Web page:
Despite the fact that the fastly growing e-commerce sector has a big and increasing impact on global warming, six leading delivery companies to date have failed to formulate goals that are sufficiently ambitious. In “Parcel delivery on a warming planet”, SOMO looked at the efforts and ambitions of Amazon, Deutsche Post DHL Group, FedEx, Flipkart, UPS, and Walmart in relation to the impact of the so-called “last mile The last mile of the delivery supply chain is the distance between the warehouse or distribution centre and the consumer. ” on global warming.
Parcel delivery on a warming planet
Most companies analysed in the report have committed to reducing their emissions to either zero or net-zero by either 2040 or 2050. In addition, some of the companies have also set specific zero emissions targets for their last-mile delivery vehicle fleets. However, the concrete translation of their commitments into companies’ delivery operations is generally not clearly visible. In short, all six companies still have a long way to go to achieve their fleet emissions targets.
Accelerate and upscale
“Transport will be the biggest source of new greenhouse gas emissions in the decades until 2050 and the number of delivery vehicles is expected to increase by 36 per cent in 2030. Most companies are currently only starting fleet electrification and will need to accelerate and upscale their efforts in order to achieve their own climate goals and realise sustainable last-mile delivery”, says SOMO researcher David Ollivier de Leth.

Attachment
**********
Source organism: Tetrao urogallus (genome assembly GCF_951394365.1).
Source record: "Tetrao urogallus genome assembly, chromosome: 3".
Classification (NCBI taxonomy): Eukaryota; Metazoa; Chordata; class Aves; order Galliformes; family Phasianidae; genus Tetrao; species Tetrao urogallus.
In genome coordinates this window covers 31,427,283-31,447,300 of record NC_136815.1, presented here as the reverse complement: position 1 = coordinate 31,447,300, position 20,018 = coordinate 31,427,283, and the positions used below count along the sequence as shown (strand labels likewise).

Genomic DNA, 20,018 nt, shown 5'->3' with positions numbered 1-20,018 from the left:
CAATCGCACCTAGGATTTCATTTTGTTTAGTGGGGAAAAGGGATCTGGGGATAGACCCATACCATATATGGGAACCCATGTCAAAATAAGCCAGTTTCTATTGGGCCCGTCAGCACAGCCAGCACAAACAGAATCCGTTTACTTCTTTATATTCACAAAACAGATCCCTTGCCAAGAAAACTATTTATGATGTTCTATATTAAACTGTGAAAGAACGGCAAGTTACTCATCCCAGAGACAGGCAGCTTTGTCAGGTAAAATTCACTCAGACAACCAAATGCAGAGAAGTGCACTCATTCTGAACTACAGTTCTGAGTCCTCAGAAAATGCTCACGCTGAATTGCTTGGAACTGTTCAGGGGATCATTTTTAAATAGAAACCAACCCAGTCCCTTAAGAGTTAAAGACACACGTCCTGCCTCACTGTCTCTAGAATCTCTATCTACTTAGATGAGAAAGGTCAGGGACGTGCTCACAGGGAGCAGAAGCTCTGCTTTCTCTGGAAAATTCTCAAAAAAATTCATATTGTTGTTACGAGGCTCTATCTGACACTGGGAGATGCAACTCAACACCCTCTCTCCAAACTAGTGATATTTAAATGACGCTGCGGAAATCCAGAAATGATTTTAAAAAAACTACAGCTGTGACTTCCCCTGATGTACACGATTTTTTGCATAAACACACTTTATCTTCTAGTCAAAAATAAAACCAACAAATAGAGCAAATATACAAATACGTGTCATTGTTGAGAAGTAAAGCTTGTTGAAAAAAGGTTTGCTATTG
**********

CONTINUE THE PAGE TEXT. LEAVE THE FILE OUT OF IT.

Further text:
The negative impacts of last-mile deliveries are felt most prominently in cities. They endure increasing levels of greenhouse gas emissions and struggle with traffic congestion and air pollution caused by increasing numbers of delivery vehicles.
Therefore, cities are crucial in fighting global warming and can take up a leading role in accelerating the last-mile emissions reduction efforts of e-commerce companies. The report specifically looks at how Delhi, London and Los Angeles encourage, facilitate, and regulate sustainable last-mile delivery systems.
In addition to the company-specific analysis, the report also flags a number of structural, sector-wide issues related to electrification of transport. These issues include the environmental and social impacts of the production of electric vehicles, including CO2 emissions and environmental impacts. Another important dimension is the strong pressure to reduce costs and the complexity of subcontracting relations in the last-mile delivery sector which reduces subcontractor companies’ abilities to mitigate environmental impacts. In fact, when subcontractors are squeezed to deliver at the lowest possible cost, they will likely be unable to make long-term investments in electric vehicles, for instance.
Ilona Hartlief: “While these issues should not discourage or slow down companies’ efforts to eliminate emissions, it is essential to take them into account to ensure a truly sustainable and just transition.”